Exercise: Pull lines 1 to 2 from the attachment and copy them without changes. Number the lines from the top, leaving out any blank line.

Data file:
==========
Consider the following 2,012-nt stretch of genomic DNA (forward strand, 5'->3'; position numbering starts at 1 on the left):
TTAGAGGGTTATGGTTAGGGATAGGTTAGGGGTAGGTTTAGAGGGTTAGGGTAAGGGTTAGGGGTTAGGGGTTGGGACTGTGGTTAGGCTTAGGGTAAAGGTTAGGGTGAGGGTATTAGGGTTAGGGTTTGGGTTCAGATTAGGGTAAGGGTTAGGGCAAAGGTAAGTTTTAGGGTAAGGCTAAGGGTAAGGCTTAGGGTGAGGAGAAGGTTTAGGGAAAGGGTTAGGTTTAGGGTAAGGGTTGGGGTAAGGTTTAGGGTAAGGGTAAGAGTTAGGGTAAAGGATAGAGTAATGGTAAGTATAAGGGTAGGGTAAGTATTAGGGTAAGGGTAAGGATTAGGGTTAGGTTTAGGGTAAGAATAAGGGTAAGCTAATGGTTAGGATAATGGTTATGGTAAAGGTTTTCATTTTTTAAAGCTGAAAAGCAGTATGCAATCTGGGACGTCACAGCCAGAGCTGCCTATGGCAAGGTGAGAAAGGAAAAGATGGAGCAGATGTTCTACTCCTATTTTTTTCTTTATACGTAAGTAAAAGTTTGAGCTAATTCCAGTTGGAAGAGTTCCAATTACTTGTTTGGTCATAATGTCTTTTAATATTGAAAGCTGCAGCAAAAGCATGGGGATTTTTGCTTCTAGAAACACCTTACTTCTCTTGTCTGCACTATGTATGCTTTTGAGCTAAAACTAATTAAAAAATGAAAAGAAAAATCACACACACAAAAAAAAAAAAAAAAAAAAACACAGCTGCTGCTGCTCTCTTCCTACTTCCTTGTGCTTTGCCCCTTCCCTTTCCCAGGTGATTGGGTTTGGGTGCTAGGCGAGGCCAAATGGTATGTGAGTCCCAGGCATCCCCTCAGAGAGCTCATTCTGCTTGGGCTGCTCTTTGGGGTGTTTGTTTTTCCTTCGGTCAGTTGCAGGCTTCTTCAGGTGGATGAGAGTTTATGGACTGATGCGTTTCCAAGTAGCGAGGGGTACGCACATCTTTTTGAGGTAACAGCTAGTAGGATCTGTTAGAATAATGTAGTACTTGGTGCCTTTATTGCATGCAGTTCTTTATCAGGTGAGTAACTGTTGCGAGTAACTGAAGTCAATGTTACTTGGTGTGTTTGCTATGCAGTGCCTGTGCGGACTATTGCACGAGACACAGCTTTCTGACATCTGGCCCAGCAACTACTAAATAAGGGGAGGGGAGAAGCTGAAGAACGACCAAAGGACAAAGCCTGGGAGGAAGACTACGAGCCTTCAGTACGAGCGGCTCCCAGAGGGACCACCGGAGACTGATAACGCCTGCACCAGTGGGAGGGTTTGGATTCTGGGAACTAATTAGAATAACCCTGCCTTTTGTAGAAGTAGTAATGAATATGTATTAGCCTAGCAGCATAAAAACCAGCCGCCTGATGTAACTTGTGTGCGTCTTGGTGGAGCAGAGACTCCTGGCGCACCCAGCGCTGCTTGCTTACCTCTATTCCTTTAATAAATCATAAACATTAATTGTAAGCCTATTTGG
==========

Consider the following 2,012-nt stretch of genomic DNA (forward strand, 5'->3'; position numbering starts at 1 on the left):
TTAGAGGGTTATGGTTAGGGATAGGTTAGGGGTAGGTTTAGAGGGTTAGGGTAAGGGTTAGGGGTTAGGGGTTGGGACTGTGGTTAGGCTTAGGGTAAAGGTTAGGGTGAGGGTATTAGGGTTAGGGTTTGGGTTCAGATTAGGGTAAGGGTTAGGGCAAAGGTAAGTTTTAGGGTAAGGCTAAGGGTAAGGCTTAGGGTGAGGAGAAGGTTTAGGGAAAGGGTTAGGTTTAGGGTAAGGGTTGGGGTAAGGTTTAGGGTAAGGGTAAGAGTTAGGGTAAAGGATAGAGTAATGGTAAGTATAAGGGTAGGGTAAGTATTAGGGTAAGGGTAAGGATTAGGGTTAGGTTTAGGGTAAGAATAAGGGTAAGCTAATGGTTAGGATAATGGTTATGGTAAAGGTTTTCATTTTTTAAAGCTGAAAAGCAGTATGCAATCTGGGACGTCACAGCCAGAGCTGCCTATGGCAAGGTGAGAAAGGAAAAGATGGAGCAGATGTTCTACTCCTATTTTTTTCTTTATACGTAAGTAAAAGTTTGAGCTAATTCCAGTTGGAAGAGTTCCAATTACTTGTTTGGTCATAATGTCTTTTAATATTGAAAGCTGCAGCAAAAGCATGGGGATTTTTGCTTCTAGAAACACCTTACTTCTCTTGTCTGCACTATGTATGCTTTTGAGCTAAAACTAATTAAAAAATGAAAAGAAAAATCACACACACAAAAAAAAAAAAAAAAAAAAACACAGCTGCTGCTGCTCTCTTCCTACTTCCTTGTGCTTTGCCCCTTCCCTTTCCCAGGTGATTGGGTTTGGGTGCTAGGCGAGGCCAAATGGTATGTGAGTCCCAGGCATCCCCTCAGAGAGCTCATTCTGCTTGGGCTGCTCTTTGGGGTGTTTGTTTTTCCTTCGGTCAGTTGCAGGCTTCTTCAGGTGGATGAGAGTTTATGGACTGATGCGTTTCCAAGTAGCGAGGGGTACGCACATCTTTTTGAGGTAACAGCTAGTAGGATCTGTTAGAATAATGTAGTACTTGGTGCCTTTATTGCATGCAGTTCTTTATCAGGTGAGTAACTGTTGCGAGTAACTGAAGTCAATGTTACTTGGTGTGTTTGCTATGCAGTGCCTGTGCGGACTATTGCACGAGACACAGCTTTCTGACATCTGGCCCAGCAACTACTAAATAAGGGGAGGGGAGAAGCTGAAGAACGACCAAAGGACAAAGCCTGGGAGGAAGACTACGAGCCTTCAGTACGAGCGGCTCCCAGAGGGACCACCGGAGACTGATAACGCCTGCACCAGTGGGAGGGTTTGGATTCTGGGAACTAATTAGAATAACCCTGCCTTTTGTAGAAGTAGTAATGAATATGTATTAGCCTAGCAGCATAAAAACCAGCCGCCTGATGTAACTTGTGTGCGTCTTGGTGGAGCAGAGACTCCTGGCGCACCCAGCGCTGCTTGCTTACCTCTATTCCTTTAATAAATCATAAACATTAATTGTAAGCCTATTTGG